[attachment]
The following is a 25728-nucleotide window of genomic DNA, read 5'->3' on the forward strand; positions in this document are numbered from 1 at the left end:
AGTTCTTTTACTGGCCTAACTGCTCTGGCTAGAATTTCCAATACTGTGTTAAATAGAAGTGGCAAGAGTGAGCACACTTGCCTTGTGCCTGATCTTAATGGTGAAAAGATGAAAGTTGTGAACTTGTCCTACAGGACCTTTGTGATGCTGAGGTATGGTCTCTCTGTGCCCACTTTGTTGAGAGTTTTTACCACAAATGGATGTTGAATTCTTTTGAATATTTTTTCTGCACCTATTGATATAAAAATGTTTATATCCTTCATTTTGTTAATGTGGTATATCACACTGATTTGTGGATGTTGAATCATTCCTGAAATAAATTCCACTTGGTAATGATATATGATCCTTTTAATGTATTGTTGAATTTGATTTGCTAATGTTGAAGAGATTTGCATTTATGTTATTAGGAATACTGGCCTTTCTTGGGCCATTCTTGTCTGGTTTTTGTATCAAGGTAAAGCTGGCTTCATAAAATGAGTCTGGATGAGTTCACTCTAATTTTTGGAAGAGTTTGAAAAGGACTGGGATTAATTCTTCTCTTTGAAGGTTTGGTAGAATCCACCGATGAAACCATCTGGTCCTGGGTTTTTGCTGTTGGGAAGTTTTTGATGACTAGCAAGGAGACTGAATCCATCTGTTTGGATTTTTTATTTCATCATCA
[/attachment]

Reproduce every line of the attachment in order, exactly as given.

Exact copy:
The following is a 25728-nucleotide window of genomic DNA, read 5'->3' on the forward strand; positions in this document are numbered from 1 at the left end:
AGTTCTTTTACTGGCCTAACTGCTCTGGCTAGAATTTCCAATACTGTGTTAAATAGAAGTGGCAAGAGTGAGCACACTTGCCTTGTGCCTGATCTTAATGGTGAAAAGATGAAAGTTGTGAACTTGTCCTACAGGACCTTTGTGATGCTGAGGTATGGTCTCTCTGTGCCCACTTTGTTGAGAGTTTTTACCACAAATGGATGTTGAATTCTTTTGAATATTTTTTCTGCACCTATTGATATAAAAATGTTTATATCCTTCATTTTGTTAATGTGGTATATCACACTGATTTGTGGATGTTGAATCATTCCTGAAATAAATTCCACTTGGTAATGATATATGATCCTTTTAATGTATTGTTGAATTTGATTTGCTAATGTTGAAGAGATTTGCATTTATGTTATTAGGAATACTGGCCTTTCTTGGGCCATTCTTGTCTGGTTTTTGTATCAAGGTAAAGCTGGCTTCATAAAATGAGTCTGGATGAGTTCACTCTAATTTTTGGAAGAGTTTGAAAAGGACTGGGATTAATTCTTCTCTTTGAAGGTTTGGTAGAATCCACCGATGAAACCATCTGGTCCTGGGTTTTTGCTGTTGGGAAGTTTTTGATGACTAGCAAGGAGACTGAATCCATCTGTTTGGATTTTTTATTTCATCATCA